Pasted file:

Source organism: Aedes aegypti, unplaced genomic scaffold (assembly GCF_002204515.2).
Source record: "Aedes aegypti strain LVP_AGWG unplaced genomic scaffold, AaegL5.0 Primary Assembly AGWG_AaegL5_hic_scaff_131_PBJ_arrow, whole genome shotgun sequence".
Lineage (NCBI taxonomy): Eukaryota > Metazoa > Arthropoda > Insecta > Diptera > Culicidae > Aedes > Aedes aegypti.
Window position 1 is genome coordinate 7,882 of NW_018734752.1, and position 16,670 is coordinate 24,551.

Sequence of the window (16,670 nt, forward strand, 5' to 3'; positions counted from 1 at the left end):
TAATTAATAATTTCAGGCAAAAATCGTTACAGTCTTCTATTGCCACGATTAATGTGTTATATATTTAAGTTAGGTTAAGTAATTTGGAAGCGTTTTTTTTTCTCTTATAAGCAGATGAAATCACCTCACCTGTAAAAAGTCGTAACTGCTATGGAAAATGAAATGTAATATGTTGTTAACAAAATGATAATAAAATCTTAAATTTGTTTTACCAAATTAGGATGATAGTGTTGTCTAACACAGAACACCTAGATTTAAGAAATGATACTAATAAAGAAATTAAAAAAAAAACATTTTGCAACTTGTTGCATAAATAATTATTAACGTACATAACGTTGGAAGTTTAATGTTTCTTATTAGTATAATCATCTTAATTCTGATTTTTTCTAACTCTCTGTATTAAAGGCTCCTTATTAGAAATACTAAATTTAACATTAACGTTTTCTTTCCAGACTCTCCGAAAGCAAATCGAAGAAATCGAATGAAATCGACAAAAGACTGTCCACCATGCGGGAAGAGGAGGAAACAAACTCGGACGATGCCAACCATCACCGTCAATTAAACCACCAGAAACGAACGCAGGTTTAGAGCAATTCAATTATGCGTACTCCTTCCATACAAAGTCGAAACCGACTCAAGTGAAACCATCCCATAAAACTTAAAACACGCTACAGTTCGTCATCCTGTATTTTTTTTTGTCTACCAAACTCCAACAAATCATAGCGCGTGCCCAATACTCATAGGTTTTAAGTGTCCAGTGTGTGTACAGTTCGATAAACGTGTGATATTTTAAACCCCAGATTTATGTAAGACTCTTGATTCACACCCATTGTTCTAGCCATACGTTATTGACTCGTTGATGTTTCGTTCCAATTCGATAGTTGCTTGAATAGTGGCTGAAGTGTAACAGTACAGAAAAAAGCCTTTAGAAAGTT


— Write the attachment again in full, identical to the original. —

Source organism: Aedes aegypti, unplaced genomic scaffold (assembly GCF_002204515.2).
Source record: "Aedes aegypti strain LVP_AGWG unplaced genomic scaffold, AaegL5.0 Primary Assembly AGWG_AaegL5_hic_scaff_131_PBJ_arrow, whole genome shotgun sequence".
Lineage (NCBI taxonomy): Eukaryota > Metazoa > Arthropoda > Insecta > Diptera > Culicidae > Aedes > Aedes aegypti.
Window position 1 is genome coordinate 7,882 of NW_018734752.1, and position 16,670 is coordinate 24,551.

Sequence of the window (16,670 nt, forward strand, 5' to 3'; positions counted from 1 at the left end):
TAATTAATAATTTCAGGCAAAAATCGTTACAGTCTTCTATTGCCACGATTAATGTGTTATATATTTAAGTTAGGTTAAGTAATTTGGAAGCGTTTTTTTTTCTCTTATAAGCAGATGAAATCACCTCACCTGTAAAAAGTCGTAACTGCTATGGAAAATGAAATGTAATATGTTGTTAACAAAATGATAATAAAATCTTAAATTTGTTTTACCAAATTAGGATGATAGTGTTGTCTAACACAGAACACCTAGATTTAAGAAATGATACTAATAAAGAAATTAAAAAAAAAACATTTTGCAACTTGTTGCATAAATAATTATTAACGTACATAACGTTGGAAGTTTAATGTTTCTTATTAGTATAATCATCTTAATTCTGATTTTTTCTAACTCTCTGTATTAAAGGCTCCTTATTAGAAATACTAAATTTAACATTAACGTTTTCTTTCCAGACTCTCCGAAAGCAAATCGAAGAAATCGAATGAAATCGACAAAAGACTGTCCACCATGCGGGAAGAGGAGGAAACAAACTCGGACGATGCCAACCATCACCGTCAATTAAACCACCAGAAACGAACGCAGGTTTAGAGCAATTCAATTATGCGTACTCCTTCCATACAAAGTCGAAACCGACTCAAGTGAAACCATCCCATAAAACTTAAAACACGCTACAGTTCGTCATCCTGTATTTTTTTTTGTCTACCAAACTCCAACAAATCATAGCGCGTGCCCAATACTCATAGGTTTTAAGTGTCCAGTGTGTGTACAGTTCGATAAACGTGTGATATTTTAAACCCCAGATTTATGTAAGACTCTTGATTCACACCCATTGTTCTAGCCATACGTTATTGACTCGTTGATGTTTCGTTCCAATTCGATAGTTGCTTGAATAGTGGCTGAAGTGTAACAGTACAGAAAAAAGCCTTTAGAAAGTT